As publisher and one-man news staff for the Adair County (Iowa) Free Press, Ed watched Greenfield, the county seat, slipping into depression. Farms were sinking into foreclosure, and the economic ripple was taking down some retailers too. Alcoholism rates were up in the town of 2,000. A few teenagers committed suicide, and others wanted to move away.
Several dozen farmers protested at the US Department of Agriculture offices in Greenfield; they got a lot of press coverage, but no help. After compiling a list of 14 pressing community needs, leaders discovered that no one at any level of government could or would help them. Then, in February 1987, they invited Jeff Bercuvitz to town.
"He was kind of the cheerleader type, almost like a gospel preacher," Ed said. Jeff, then the director of the Rodale’s Regeneration Project, called a meeting in a church basement. Instead of listing problems and needs, he had the 80 citizens who showed up listing their assets. They came up with 110 good things about Greenfield, and participants soon found themselves celebrating "open space" instead of cursing "abandoned roads."
Jeff encouraged the group to build on those assets, but to start small. The first project was a "People Pages," a directory of skills and products available in Adair County, from crocheting to fixing old clocks to translating German. The exercise gave the Greenfielders a sense of their wealth, which they had lost sight of amidst all the messages about their problems and poverty.
Morale started snowballing. A "Kids’ Dreams" project revealed that what the town’s young people wanted most was a skateboard park. They built one, with little assistance from adults. A father and daughter started planting marigolds through town; a crumbling gas station was replaced with a "mini-park"; and the owner of the local grocery store printed all his bags with a message: "If you can think of anything which could be done to improve the community using locally available resources, go ahead and do it and phone this number …."
Many of the projects in that first year didn’t have much economic impact, Ed said, but they gave people confidence. People who hadn’t done much in the past turned out to be born leaders.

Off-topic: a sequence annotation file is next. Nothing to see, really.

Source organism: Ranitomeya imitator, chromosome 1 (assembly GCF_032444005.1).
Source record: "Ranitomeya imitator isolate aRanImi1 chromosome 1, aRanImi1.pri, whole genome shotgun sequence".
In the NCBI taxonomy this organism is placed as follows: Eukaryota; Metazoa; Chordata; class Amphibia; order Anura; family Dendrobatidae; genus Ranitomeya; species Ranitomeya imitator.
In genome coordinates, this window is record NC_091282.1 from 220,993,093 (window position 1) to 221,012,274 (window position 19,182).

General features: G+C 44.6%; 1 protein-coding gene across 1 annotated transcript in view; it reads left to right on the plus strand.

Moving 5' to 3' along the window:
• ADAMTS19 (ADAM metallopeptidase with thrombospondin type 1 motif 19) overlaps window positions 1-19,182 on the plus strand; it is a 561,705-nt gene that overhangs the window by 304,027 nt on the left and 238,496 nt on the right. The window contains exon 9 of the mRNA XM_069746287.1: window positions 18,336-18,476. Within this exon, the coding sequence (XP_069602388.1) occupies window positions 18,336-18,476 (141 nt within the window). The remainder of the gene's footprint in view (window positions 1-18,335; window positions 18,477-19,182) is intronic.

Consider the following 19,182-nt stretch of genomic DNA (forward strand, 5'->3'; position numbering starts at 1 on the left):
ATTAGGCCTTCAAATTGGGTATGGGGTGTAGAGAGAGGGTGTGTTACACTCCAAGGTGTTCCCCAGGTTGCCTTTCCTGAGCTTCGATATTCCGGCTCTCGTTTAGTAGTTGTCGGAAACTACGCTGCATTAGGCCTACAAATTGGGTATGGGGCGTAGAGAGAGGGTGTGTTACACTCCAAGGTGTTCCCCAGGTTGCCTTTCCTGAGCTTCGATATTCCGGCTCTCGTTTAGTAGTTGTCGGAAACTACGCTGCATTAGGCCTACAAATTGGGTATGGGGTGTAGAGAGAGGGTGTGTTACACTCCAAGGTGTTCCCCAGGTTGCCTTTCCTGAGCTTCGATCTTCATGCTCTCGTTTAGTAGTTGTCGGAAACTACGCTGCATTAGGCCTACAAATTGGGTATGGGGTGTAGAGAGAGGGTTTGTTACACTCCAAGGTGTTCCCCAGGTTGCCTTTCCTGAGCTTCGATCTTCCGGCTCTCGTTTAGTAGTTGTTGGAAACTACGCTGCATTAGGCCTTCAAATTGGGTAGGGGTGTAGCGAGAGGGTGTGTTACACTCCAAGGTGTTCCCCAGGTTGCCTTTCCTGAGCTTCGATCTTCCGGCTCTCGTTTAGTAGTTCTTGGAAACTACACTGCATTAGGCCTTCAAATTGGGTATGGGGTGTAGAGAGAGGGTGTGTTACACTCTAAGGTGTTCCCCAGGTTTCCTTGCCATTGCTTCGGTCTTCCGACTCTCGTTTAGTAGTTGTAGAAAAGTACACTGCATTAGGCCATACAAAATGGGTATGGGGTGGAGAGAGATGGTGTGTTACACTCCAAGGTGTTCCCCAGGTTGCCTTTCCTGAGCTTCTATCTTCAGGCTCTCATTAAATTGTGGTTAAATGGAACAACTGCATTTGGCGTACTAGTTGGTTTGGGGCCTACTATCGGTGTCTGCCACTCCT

A year after Jeff’s visit, the citizens voted 72 percent in favor of a bond issue to be used to build a new high school. And in 1989 the newly-formed Antique Preservation Association opened an aircraft museum. With volunteer help, the old hotel was refurbished and reopened; a couple of bed-and-breakfasts were also started up. Wednesday night socials on the courthouse lawn were revived, and a farmers’ market started to take advantage of the crowds.
Not everything has panned out, Ed admits. The agriculture committee’s idea for processing locally-raised cattle into canned beef chunks was unable to withstand fierce supermarket competition. And the old hotel is closed again.
"Outside of that, the bed and breakfast seems to do quite well, and the museum has had a steady increase in visitors," he said. And the weekly courtyard social gatherings have contributed to a revitalization of the downtown, which recently has seen a series of new shop openings.
Of course, farming is still not doing well, and tourism is not going to single-handedly save Greenfield. But town residents believe the new school, a new reservoir, and the planned airport expansion will create a good climate for new business.
"We are surviving," Ed said, while other farm towns have not. "The most important benefit was the change in community attitude. When we refocused on positive activity, we were reinventing our spirit."